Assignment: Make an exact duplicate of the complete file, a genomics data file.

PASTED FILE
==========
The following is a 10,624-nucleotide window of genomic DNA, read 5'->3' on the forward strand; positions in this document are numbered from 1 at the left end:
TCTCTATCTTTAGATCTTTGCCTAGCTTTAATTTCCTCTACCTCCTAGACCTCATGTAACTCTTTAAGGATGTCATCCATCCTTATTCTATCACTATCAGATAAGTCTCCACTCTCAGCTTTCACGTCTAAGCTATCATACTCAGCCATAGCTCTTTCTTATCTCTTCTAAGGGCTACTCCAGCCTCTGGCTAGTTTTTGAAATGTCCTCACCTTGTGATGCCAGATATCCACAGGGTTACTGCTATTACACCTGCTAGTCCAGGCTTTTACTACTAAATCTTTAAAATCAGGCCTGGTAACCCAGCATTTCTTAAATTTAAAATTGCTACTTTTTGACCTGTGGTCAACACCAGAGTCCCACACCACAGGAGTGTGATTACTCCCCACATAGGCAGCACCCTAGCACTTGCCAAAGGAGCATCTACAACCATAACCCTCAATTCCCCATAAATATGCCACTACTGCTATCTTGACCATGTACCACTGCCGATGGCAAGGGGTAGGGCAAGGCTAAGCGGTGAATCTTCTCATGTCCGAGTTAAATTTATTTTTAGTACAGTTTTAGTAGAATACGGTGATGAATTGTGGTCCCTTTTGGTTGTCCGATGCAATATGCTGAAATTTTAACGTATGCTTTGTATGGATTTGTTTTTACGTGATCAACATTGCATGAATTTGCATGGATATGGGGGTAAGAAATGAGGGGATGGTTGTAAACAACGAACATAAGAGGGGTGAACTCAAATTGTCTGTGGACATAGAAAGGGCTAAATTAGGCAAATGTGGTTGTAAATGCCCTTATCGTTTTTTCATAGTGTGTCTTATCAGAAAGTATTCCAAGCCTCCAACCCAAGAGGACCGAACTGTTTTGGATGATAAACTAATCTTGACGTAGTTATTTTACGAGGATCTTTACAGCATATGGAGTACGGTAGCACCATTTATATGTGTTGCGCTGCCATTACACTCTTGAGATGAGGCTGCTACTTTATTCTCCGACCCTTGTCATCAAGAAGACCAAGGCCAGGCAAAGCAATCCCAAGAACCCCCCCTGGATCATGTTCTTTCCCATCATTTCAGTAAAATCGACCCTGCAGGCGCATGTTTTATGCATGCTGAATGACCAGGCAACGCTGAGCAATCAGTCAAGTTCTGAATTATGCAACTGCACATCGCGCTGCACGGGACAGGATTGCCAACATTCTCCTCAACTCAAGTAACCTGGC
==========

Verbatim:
The following is a 10,624-nucleotide window of genomic DNA, read 5'->3' on the forward strand; positions in this document are numbered from 1 at the left end:
TCTCTATCTTTAGATCTTTGCCTAGCTTTAATTTCCTCTACCTCCTAGACCTCATGTAACTCTTTAAGGATGTCATCCATCCTTATTCTATCACTATCAGATAAGTCTCCACTCTCAGCTTTCACGTCTAAGCTATCATACTCAGCCATAGCTCTTTCTTATCTCTTCTAAGGGCTACTCCAGCCTCTGGCTAGTTTTTGAAATGTCCTCACCTTGTGATGCCAGATATCCACAGGGTTACTGCTATTACACCTGCTAGTCCAGGCTTTTACTACTAAATCTTTAAAATCAGGCCTGGTAACCCAGCATTTCTTAAATTTAAAATTGCTACTTTTTGACCTGTGGTCAACACCAGAGTCCCACACCACAGGAGTGTGATTACTCCCCACATAGGCAGCACCCTAGCACTTGCCAAAGGAGCATCTACAACCATAACCCTCAATTCCCCATAAATATGCCACTACTGCTATCTTGACCATGTACCACTGCCGATGGCAAGGGGTAGGGCAAGGCTAAGCGGTGAATCTTCTCATGTCCGAGTTAAATTTATTTTTAGTACAGTTTTAGTAGAATACGGTGATGAATTGTGGTCCCTTTTGGTTGTCCGATGCAATATGCTGAAATTTTAACGTATGCTTTGTATGGATTTGTTTTTACGTGATCAACATTGCATGAATTTGCATGGATATGGGGGTAAGAAATGAGGGGATGGTTGTAAACAACGAACATAAGAGGGGTGAACTCAAATTGTCTGTGGACATAGAAAGGGCTAAATTAGGCAAATGTGGTTGTAAATGCCCTTATCGTTTTTTCATAGTGTGTCTTATCAGAAAGTATTCCAAGCCTCCAACCCAAGAGGACCGAACTGTTTTGGATGATAAACTAATCTTGACGTAGTTATTTTACGAGGATCTTTACAGCATATGGAGTACGGTAGCACCATTTATATGTGTTGCGCTGCCATTACACTCTTGAGATGAGGCTGCTACTTTATTCTCCGACCCTTGTCATCAAGAAGACCAAGGCCAGGCAAAGCAATCCCAAGAACCCCCCCTGGATCATGTTCTTTCCCATCATTTCAGTAAAATCGACCCTGCAGGCGCATGTTTTATGCATGCTGAATGACCAGGCAACGCTGAGCAATCAGTCAAGTTCTGAATTATGCAACTGCACATCGCGCTGCACGGGACAGGATTGCCAACATTCTCCTCAACTCAAGTAACCTGGC